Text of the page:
Are Mandela's shoulders broad enough?

Author:Versi, Anver
Position::South African President Nelson Mandela - Editorial
 
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A month or so ago, I travelled to South Africa on behalf of African Business. This was my third visit in five years and I was eager to see what changes had taken place since my last visit a year ago.

President Nelson Mandela's now famous "Conquest of Europe" visit took place a week or so before I left for South Africa. I was in the happy position of being right in the middle of the mania that took over London during the Great Man's visit. On one occasion, I was invited, along with a fortunate few other journalists, to a press conference at South Africa House which dominates Trafalgar Square. President Mandela was scheduled to visit one of the so-called "inner city ghettos" - Brixton - before making a short speech from the balcony of the South African embassy.

His visit to Brixton, I learnt later was nothing short of sensational. While he was in Brixton, I was trying to make my way into South Africa House. It took me an hour to cut through the thousands of people who were surrounding the embassy before I could reach the sanctuary of the building itself.

Inside, an official told me that staff at the embassy were no strangers to being besieged by the public. Anti-apartheid groups laid a constant vigil outside this game building for years while Mr Mandela was in prison. The difference, the official told me, was that "in those days, they hated our guts, man. Today, they love us. Just look at the size of that crowd. And they love us!"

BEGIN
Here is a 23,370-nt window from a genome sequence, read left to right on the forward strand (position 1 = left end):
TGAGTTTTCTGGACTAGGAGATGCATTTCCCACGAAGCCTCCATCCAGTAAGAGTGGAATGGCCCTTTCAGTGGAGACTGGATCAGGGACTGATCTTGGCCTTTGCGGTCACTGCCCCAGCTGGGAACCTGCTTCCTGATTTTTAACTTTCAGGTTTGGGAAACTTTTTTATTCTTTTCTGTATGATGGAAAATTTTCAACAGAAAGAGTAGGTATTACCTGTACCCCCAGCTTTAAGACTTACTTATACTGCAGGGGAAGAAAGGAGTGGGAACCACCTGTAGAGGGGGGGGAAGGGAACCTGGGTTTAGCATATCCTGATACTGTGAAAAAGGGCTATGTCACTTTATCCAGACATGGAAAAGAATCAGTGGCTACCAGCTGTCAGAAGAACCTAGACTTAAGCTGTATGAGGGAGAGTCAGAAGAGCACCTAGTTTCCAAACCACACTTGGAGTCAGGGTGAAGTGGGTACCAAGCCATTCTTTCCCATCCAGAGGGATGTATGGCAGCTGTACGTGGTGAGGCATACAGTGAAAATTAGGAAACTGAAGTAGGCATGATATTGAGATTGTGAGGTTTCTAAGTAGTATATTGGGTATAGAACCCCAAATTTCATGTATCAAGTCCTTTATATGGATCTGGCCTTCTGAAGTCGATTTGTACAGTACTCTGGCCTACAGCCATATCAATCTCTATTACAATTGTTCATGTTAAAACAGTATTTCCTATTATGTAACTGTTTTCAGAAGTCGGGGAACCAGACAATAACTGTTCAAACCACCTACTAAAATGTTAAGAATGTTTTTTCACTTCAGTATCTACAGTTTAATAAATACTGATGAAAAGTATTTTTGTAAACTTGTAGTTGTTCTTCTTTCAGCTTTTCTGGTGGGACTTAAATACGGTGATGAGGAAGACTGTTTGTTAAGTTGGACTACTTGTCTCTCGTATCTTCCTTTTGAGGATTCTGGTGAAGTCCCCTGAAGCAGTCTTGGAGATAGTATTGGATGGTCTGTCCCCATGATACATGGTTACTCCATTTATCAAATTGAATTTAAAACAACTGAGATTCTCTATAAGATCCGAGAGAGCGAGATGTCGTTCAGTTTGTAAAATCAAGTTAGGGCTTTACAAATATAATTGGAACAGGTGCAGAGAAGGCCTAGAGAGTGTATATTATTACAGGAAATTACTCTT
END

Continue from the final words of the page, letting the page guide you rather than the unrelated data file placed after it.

The man had lost all control. Tears of joy were running down his face. He was infecting everyone. I suspect that not much work was done at the embassy that afternoon. It was time to let emotion run its course and this was the rarest of all emotions - one of pure joy. Such indeed is the power to change of this man, Mandela.

But during the press conference which followed, we wanted to know how he intended to change the climate of violence and crime that has been sweeping South Africa. He immediately became the astute politician and quickly, efficiently and charmingly explained away everyone's misgivings. After all, the main purpose of his visit to Europe was to drum up investment.

Thus when I went to South Africa, I was full of a Mandela-inspired optimism. It was not a misplaced optimism I discovered. Great and good changes have taken place and there is a renewed, almost manic determination to succeed.

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